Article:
Kevin took over the program at 23, and he coached runners who never competed in cross country before, but worked hard, and had athletic ability to make it to state on the girls side. The boys were also willing to work, but Jasper has built for this through time. This year is the seventh time Kevin is taking the girls team to state, while it’s the second time — and second year running — that he’s taking the boys.
“Hopefully, we’re making it a consistent thing,” he said. “I think that’s the thing — just building the program up. It’s because of the coaches we’ve had and because of the athletes we’ve had willing to do the work. It’s cool to look back and see what’s happened — where we’ve come from, where we’re at now.”
Andrea told the Herald on Tuesday that cross country is a more competitive sport now than when she ran for Jasper. The Wildcats began their training back then right before the cross country season, but no such thing is true today.
“They’re training all year-round, and that’s something we never did when we ran,” she said. “Most of us did track in the spring, of course, but we didn’t do year-round training. So, it’s definitely gotten more competitive, and I think it’s more of a popular and serious sport now.”
The advances in technology and the internet has also increased knowledge among runners and coaches within the program.
“There’s just been so much more understanding of the science of running than there was 30 years ago,” Tara said. “So, I think that’s the biggest thing — and we’ve all kind of become students of it.”
Not everything has changed, though.
“The thing that has stayed the same that I just love, love, love about cross country is that it’s family-like,” Tara said. “We’re such a close-knit team and it was like that back then. Those girls I ran with are still people I enjoy meeting up with and catching up about old times with.”
Andrea echoed that same sentiment.
“Everybody’s always like, ‘Well, how can you like running?’” she said. “Running is, while you’re doing it, it’s not fun, per se, and you’re always telling yourself, ‘Gosh, why do I put myself through this?’ But then when it’s all done, you just can’t wait to get back out there, but it’s your friends and your family and your teammates that bring you back because it truly feels like a family.”
Goals and expectations
Different Jasper runners and their parents who used to run have certain expectations for them as they get ready to compete in the state finals.
“I’d like to place top 20 to get a medal,” Abe said. “As a team, I think we could all get top 15.”
“Last year, I placed maybe around 190 out of maybe 250,” Harrison said. “This year, I want to go for top 75. It’s a big jump, but I feel like I can do it.”
INCCStats.com currently has Harrison ranked at No. 102 in the state among individual boys runners. Andrea has full confidence that he will at least attempt to make top 75, if not get it. However, she has another goal for him.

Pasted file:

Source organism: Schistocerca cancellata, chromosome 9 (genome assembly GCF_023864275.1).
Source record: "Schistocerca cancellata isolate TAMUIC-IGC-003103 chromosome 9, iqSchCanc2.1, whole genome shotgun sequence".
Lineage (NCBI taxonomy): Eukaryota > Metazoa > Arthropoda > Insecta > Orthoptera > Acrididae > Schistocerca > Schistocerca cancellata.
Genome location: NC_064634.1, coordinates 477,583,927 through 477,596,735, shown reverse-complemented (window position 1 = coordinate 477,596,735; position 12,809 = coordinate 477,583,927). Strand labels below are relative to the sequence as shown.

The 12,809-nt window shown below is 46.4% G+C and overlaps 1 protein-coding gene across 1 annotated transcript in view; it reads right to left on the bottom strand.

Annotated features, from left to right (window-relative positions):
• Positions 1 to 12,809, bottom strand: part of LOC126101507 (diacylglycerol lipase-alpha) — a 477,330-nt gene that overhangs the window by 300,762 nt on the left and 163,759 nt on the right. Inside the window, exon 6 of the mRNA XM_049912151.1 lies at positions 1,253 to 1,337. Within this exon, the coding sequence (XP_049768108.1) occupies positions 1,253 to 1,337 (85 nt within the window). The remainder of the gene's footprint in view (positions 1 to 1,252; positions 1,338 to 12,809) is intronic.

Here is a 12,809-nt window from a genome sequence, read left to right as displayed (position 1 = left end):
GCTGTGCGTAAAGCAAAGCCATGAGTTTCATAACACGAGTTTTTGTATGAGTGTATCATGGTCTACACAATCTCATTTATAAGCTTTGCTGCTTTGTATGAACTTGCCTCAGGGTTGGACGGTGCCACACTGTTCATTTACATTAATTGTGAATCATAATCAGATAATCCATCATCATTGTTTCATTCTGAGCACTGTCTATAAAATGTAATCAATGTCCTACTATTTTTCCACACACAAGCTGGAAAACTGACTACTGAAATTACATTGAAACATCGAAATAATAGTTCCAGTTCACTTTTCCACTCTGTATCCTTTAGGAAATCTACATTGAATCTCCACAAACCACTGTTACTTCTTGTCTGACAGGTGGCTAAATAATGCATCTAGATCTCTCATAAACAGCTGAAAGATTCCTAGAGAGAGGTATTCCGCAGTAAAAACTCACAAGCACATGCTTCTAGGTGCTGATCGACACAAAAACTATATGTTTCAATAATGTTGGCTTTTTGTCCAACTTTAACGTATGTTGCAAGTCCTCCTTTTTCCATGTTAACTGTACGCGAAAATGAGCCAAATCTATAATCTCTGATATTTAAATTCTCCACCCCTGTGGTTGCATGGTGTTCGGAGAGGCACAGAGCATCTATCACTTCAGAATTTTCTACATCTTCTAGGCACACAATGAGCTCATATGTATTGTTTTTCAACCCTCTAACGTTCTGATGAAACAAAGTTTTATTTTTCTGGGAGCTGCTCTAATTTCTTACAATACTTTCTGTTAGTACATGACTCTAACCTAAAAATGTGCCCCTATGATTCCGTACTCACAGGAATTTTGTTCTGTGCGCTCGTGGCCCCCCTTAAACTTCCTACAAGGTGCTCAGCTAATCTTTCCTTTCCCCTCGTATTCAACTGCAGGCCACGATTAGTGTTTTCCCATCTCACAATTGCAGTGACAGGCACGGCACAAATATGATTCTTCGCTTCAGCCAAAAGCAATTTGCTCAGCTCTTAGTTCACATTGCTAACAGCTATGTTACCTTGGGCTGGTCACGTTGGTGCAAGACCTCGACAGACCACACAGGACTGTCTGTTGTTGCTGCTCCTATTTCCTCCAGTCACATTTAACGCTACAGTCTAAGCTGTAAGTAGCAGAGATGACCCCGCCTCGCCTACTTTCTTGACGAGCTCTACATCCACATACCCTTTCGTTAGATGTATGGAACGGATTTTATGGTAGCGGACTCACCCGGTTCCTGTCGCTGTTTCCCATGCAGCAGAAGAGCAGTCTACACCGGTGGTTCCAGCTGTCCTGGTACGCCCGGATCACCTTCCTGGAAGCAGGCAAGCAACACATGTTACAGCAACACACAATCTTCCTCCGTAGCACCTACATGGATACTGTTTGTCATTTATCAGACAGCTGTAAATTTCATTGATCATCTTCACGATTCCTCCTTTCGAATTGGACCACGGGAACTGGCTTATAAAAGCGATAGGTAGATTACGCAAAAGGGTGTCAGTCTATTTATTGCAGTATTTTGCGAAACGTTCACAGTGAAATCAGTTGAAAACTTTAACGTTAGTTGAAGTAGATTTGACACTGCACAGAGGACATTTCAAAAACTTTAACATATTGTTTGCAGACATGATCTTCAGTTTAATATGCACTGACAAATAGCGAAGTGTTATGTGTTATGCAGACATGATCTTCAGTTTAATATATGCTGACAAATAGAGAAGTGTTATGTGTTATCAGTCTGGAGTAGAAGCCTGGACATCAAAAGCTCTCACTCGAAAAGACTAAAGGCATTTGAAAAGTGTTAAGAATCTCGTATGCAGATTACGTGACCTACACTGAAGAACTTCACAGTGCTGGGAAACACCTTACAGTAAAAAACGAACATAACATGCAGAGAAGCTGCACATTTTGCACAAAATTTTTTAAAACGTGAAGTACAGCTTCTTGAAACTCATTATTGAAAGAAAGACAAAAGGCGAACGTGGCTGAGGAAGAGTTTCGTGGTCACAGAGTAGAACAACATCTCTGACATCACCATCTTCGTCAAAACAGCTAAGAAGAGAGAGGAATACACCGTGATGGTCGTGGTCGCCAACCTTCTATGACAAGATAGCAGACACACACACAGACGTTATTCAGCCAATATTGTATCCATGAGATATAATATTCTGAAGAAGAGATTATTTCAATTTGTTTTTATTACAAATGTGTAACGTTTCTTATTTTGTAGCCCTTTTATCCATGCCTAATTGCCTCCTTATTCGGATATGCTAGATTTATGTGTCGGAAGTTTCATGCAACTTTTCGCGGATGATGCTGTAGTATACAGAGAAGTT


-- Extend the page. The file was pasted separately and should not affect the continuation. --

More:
“Usually, this is how it goes down — he sets a goal that I think is attainable, and then I usually set the bar a little bit higher,” she said. “So, if he said he’s going to get top 75, I’m going to tell him he can get 65. And then, he usually tries to push it a little bit more, but that’s just the mother in me trying to push him a little bit more.”
Amy Wigand (née Lorey), a 1993 graduate, shared her advice for her sophomore daughter, Ally, as she gets ready for state.
“I told her she was lucky to get to enjoy going to state,” Amy said. “When I ran, our team never made it to state. So, I want her to work hard, but enjoy this moment because not everybody gets to participate in the state meet.”
“I want to try to get a personal best, and just run as fast as I can,” Ally told the Herald earlier on Tuesday.
Kevin thinks Abe and fellow junior Andi VanMeter are capable of medaling and/or being all-state. He told his runners that they’re never afraid of competition — he didn’t think they acted that way Oct. 24 at the Brown County Semi-State, and doesn’t think Saturday will differ. Kevin told them this an opportunity to prove themselves.
INCCStats.com has Jasper ranked No. 28 on the boys side, and 29th for the girls.
“We’re not going for a team win,” Kevin said. “We’re not in that ballpark right now, but we definitely want to achieve more than what the stats say we can.”
More on DuboisCountyHerald.com
Winter is a wonderful time for a float trip.
When Mikah Goeppner takes the court inside Memorial Gym, her childhood memories manifest into...
What started off as a close game turned out to be anything but when Forest Park dropped a 78-51...
Northeast Dubois fell shy of victory on Friday in a 50-47 loss to Paoli.
Jasper honored its 17 seniors for senior night in the pool on Thursday, and the Wildcats made an...
The last time Cameron Banks played in a Heritage Hills varsity basketball game was on Dec. 7,...
Northeast Dubois dropped a 48-29 loss to Barr-Reeve Thursday night.
The Southridge girls basketball team handled business in a 42-19 victory over Northeast Dubois...